Plaintiff asserts that "defendants' liability is based not upon a lack of care but upon an utter failure to obtain the patient's consent to the treatment. The facts of defendants' liability are found not in what happened during the treatment, but in what happened before the treatment was begun." Plaintiff contends that she was entitled to know the foreseeable results before the treatment was undertaken, and "defendant's failure to inform Miss Green of the risks involved in X-ray and cobalt therapy amounts to a failure to obtain the necessary consent. A specific consent was obtained for the biopsy, which proved the tumor to be malignant. Another specific consent was obtained for the simple mastectomy. But no consent, neither written nor oral nor implied, was obtained for the radiation therapy."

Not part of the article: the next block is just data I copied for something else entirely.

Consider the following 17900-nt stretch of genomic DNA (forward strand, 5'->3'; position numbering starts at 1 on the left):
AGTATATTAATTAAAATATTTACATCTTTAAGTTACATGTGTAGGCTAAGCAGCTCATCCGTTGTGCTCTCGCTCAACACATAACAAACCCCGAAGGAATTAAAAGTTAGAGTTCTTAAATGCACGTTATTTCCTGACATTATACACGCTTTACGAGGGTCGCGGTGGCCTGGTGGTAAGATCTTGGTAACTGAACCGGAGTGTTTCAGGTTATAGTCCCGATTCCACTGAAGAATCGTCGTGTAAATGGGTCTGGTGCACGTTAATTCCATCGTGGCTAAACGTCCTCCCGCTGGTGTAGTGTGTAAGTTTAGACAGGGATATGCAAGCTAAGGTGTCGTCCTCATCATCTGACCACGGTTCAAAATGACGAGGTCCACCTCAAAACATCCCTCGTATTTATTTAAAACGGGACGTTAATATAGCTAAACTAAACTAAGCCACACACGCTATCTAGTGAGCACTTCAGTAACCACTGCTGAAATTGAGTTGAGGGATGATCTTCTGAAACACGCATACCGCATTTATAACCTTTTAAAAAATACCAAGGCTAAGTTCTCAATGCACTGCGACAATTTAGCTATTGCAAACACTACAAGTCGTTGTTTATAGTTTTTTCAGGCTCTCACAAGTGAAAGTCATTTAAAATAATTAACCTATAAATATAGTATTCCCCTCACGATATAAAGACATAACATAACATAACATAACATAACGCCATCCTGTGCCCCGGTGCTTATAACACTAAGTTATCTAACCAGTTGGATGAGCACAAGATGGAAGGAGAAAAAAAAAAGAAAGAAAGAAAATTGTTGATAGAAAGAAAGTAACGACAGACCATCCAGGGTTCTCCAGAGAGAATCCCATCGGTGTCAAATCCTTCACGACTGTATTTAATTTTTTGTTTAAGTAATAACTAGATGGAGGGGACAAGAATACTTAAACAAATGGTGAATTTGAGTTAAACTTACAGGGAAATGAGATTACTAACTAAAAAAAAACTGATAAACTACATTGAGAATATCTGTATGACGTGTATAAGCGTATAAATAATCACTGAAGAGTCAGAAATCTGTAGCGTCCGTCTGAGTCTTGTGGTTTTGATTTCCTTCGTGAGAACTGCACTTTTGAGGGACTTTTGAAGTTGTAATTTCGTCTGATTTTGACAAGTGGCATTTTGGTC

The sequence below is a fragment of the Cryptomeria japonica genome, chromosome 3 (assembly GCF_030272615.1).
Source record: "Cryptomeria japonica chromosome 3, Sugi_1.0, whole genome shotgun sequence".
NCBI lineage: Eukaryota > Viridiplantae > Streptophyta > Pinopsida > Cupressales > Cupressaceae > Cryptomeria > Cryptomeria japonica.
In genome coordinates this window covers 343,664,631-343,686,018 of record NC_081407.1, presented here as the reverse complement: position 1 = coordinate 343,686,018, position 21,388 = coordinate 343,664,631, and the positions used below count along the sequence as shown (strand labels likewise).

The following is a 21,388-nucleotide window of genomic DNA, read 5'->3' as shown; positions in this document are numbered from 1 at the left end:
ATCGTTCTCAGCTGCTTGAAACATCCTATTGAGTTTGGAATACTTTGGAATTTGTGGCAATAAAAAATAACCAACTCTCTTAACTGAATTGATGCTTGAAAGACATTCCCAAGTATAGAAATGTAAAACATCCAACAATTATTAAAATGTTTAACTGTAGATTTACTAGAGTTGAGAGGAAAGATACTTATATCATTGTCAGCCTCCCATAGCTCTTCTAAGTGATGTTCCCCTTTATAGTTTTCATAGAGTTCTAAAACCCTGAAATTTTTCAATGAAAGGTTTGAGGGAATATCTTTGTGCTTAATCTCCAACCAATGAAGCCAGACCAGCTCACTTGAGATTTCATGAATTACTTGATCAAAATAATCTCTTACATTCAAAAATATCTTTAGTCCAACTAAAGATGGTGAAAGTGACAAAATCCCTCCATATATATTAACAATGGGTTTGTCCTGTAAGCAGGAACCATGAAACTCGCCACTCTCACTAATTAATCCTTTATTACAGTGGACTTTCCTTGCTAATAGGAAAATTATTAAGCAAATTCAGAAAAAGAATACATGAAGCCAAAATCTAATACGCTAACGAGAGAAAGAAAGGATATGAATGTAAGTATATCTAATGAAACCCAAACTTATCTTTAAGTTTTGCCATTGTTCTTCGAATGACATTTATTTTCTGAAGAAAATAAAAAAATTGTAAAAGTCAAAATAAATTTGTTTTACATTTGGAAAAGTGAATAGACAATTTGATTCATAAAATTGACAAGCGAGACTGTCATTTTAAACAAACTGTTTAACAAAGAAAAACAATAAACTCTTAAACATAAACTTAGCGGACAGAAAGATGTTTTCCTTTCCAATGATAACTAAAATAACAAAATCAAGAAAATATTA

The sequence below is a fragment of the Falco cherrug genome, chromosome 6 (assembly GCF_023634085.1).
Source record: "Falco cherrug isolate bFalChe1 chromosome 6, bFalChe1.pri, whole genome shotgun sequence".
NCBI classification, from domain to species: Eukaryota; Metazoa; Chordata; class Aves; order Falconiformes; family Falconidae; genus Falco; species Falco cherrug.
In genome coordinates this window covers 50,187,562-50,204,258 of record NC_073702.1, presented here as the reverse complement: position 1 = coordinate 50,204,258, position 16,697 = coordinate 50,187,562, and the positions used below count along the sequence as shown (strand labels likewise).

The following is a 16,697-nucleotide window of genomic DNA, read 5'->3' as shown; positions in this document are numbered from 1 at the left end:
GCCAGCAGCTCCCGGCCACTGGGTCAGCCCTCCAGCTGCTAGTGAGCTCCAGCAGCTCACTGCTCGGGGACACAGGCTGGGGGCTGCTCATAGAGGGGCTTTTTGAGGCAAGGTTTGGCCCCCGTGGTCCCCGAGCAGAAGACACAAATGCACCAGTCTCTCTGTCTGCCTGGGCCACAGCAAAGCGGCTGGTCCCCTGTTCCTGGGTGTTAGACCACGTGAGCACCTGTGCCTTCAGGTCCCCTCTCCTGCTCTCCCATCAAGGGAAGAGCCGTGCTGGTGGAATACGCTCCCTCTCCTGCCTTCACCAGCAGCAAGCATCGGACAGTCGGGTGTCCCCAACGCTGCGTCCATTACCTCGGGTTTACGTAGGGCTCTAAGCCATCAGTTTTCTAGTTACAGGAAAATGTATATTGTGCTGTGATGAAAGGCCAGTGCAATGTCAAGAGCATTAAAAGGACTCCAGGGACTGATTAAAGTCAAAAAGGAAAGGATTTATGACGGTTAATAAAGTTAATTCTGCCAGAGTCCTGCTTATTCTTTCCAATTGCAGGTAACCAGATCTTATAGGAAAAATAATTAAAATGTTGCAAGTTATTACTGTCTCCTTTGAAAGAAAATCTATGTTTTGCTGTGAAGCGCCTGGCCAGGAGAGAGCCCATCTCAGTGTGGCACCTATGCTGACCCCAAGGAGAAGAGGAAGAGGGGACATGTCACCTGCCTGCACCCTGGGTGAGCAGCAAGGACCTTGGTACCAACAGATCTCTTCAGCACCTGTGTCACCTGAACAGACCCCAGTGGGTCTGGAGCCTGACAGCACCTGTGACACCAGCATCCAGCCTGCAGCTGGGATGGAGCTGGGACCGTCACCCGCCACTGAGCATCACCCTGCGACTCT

Plaintiff testified and denied any consent to the radiation therapy. She said that her surgeon, Dr. Brown, told her he knew nothing about radiology, and she would be turned over to the X-ray department as the next step in her treatment. On plaintiff's first visit to the radiation department of Lutheran General Hospital, she met Dr. Sam Mulopulos, an employee of defendant Hussey. Dr. Mulopulos initiated the radiation therapy. Although he conversed with plaintiff on her initial visit, their discussion amounted to little more than a guided tour of the cobalt treatment room. After examining plaintiff, Dr. Mulopulos showed her the cobalt room and told her she would be left alone in the room during the treatment and described some of the noises she could expect to hear from the equipment. Plaintiff asserts that "she was asked nothing. She was told that she was going to be receiving cobalt radiation treatments."